How innovation and a hot DC summer brought ice cream via your smart phone
It’s hot out there. In our nation’s capital, we’ve broken the record for the most consecutive days over 95 degrees. Runways are melting, neckties are being shed, and residents are realizing what life used to be like before electricity and A/C. What better time than now for some ice cream?
One innovative new company happens to agree. Uber, an app-driven car service, has just announced that they are deploying a fleet of ice cream trucks throughout Washington, DC, and other major cities. Feeling a little hot under the collar? No problem. Just open the Uber app on your smart phone, tap the ice cream cone symbol, and you too can have an ice cream truck parked on the curb in front of you in minutes (musical jingle optional).
Uber has capitalized on available technology to meet popular demand and create new markets. Who would have thought that ice cream delivery was in need of reinvention, even if just for promotional purposes? Uber is doing just that with on-demand ice cream, all while giving it the sense of serendipity that made neighborhood ice cream trucks seem so magical growing up.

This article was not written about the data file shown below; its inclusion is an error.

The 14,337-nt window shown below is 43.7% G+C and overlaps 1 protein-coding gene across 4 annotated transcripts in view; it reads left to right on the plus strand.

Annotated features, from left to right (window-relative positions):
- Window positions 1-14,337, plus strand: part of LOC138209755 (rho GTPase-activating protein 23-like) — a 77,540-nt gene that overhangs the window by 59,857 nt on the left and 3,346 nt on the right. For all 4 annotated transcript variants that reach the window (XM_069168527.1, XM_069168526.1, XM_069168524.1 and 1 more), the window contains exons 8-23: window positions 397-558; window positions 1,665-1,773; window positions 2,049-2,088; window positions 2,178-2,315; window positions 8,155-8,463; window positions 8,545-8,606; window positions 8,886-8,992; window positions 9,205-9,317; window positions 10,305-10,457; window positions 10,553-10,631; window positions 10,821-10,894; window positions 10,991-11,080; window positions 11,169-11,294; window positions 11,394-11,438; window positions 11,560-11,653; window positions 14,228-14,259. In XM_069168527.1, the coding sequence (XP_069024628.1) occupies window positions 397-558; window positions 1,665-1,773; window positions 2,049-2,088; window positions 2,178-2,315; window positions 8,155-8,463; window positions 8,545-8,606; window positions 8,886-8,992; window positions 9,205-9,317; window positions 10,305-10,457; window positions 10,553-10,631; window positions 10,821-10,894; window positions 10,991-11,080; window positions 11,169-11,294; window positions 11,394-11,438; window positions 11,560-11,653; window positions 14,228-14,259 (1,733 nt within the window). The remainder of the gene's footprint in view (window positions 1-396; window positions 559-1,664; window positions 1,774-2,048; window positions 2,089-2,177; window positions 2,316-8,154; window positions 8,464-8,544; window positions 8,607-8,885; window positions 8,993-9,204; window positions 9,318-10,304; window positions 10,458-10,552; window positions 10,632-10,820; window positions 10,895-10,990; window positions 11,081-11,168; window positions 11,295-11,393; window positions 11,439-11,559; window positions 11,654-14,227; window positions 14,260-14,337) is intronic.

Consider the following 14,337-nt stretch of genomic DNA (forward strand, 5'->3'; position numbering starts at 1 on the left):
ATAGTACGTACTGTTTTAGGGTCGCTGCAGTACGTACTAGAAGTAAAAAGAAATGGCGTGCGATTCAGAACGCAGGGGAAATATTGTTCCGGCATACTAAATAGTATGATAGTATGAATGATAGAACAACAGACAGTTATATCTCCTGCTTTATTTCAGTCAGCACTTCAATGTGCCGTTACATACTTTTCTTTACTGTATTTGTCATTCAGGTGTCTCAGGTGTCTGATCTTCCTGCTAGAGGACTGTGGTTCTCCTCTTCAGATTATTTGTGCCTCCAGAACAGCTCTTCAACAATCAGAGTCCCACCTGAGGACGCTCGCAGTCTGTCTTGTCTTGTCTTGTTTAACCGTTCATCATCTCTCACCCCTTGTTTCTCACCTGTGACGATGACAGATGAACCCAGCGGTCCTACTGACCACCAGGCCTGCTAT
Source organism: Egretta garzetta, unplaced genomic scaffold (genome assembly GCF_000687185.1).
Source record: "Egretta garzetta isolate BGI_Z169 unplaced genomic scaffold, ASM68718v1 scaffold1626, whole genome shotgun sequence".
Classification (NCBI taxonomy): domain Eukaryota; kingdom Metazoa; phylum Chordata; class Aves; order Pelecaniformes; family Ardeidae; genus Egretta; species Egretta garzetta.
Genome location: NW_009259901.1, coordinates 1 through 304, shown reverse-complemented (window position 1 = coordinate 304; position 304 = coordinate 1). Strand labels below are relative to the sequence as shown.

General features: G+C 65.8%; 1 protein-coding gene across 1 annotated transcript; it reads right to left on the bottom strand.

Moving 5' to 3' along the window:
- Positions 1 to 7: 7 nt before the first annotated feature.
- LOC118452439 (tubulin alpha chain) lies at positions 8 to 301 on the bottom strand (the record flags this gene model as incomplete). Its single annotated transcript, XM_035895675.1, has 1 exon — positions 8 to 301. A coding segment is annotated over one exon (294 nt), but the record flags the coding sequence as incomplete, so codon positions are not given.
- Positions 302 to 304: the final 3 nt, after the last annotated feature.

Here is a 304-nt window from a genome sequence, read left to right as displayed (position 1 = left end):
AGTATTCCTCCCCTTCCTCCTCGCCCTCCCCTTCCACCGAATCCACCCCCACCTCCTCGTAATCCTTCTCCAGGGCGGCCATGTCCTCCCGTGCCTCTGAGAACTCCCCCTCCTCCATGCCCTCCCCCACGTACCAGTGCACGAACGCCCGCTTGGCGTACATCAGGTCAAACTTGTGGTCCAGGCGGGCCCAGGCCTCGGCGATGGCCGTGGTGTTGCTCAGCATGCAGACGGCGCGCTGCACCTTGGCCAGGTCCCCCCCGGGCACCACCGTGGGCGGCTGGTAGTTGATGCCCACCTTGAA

Uber isn’t the only car-related company to capitalize on technology in new, innovative ways. NCF Scholar Nick Schulz wrote this week in Forbes on his experience “renting a car in Phoenix from a woman in Oklahoma City.” Standing in front of a kiosk equipped with a video screen and camera, Schulz walked through the entire process of renting a car with someone sitting hundreds of miles away. Not only did he find this a “terrific example of technology disrupting old ways of doing business,” but he realized the implications that readily available, high-quality video link-ups would have on employees and companies alike.
Innovation is often sparked by a simple thought. Why not use smart phone technology to connect passengers with available luxury car drivers? How about letting rental car customers skip the lines at the counter and deal with an agent directly by video? The ideas that these questions spark often face down tough hurdles before being implemented. Nevertheless, once these new approaches are realized, it becomes hard to imagine life without them.
Now, excuse me while I order some ice cream.